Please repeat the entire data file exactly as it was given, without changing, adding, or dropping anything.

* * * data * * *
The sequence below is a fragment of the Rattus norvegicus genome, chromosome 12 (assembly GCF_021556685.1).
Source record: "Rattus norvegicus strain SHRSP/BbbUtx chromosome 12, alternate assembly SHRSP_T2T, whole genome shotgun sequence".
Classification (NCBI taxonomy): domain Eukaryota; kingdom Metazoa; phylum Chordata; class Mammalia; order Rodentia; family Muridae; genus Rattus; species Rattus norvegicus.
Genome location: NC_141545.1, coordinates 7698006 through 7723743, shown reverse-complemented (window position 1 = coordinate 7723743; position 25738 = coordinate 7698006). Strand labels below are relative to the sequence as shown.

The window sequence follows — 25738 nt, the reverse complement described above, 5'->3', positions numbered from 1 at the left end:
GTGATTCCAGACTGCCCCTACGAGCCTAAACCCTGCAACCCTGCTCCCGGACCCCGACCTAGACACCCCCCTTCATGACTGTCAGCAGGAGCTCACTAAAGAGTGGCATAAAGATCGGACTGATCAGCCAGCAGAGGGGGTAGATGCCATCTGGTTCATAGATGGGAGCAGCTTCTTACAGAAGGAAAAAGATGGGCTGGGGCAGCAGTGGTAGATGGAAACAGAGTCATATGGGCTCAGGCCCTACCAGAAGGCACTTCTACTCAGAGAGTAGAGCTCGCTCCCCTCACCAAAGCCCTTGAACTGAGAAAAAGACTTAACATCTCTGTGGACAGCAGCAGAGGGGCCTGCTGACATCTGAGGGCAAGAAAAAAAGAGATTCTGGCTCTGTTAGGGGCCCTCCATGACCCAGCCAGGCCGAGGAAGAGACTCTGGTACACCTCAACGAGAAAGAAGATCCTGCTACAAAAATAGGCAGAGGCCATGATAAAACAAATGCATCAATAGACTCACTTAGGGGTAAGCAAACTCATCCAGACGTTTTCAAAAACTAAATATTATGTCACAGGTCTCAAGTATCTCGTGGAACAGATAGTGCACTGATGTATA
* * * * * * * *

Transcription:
The sequence below is a fragment of the Rattus norvegicus genome, chromosome 12 (assembly GCF_021556685.1).
Source record: "Rattus norvegicus strain SHRSP/BbbUtx chromosome 12, alternate assembly SHRSP_T2T, whole genome shotgun sequence".
Classification (NCBI taxonomy): domain Eukaryota; kingdom Metazoa; phylum Chordata; class Mammalia; order Rodentia; family Muridae; genus Rattus; species Rattus norvegicus.
Genome location: NC_141545.1, coordinates 7698006 through 7723743, shown reverse-complemented (window position 1 = coordinate 7723743; position 25738 = coordinate 7698006). Strand labels below are relative to the sequence as shown.

The window sequence follows — 25738 nt, the reverse complement described above, 5'->3', positions numbered from 1 at the left end:
GTGATTCCAGACTGCCCCTACGAGCCTAAACCCTGCAACCCTGCTCCCGGACCCCGACCTAGACACCCCCCTTCATGACTGTCAGCAGGAGCTCACTAAAGAGTGGCATAAAGATCGGACTGATCAGCCAGCAGAGGGGGTAGATGCCATCTGGTTCATAGATGGGAGCAGCTTCTTACAGAAGGAAAAAGATGGGCTGGGGCAGCAGTGGTAGATGGAAACAGAGTCATATGGGCTCAGGCCCTACCAGAAGGCACTTCTACTCAGAGAGTAGAGCTCGCTCCCCTCACCAAAGCCCTTGAACTGAGAAAAAGACTTAACATCTCTGTGGACAGCAGCAGAGGGGCCTGCTGACATCTGAGGGCAAGAAAAAAAGAGATTCTGGCTCTGTTAGGGGCCCTCCATGACCCAGCCAGGCCGAGGAAGAGACTCTGGTACACCTCAACGAGAAAGAAGATCCTGCTACAAAAATAGGCAGAGGCCATGATAAAACAAATGCATCAATAGACTCACTTAGGGGTAAGCAAACTCATCCAGACGTTTTCAAAAACTAAATATTATGTCACAGGTCTCAAGTATCTCGTGGAACAGATAGTGCACTGATGTATA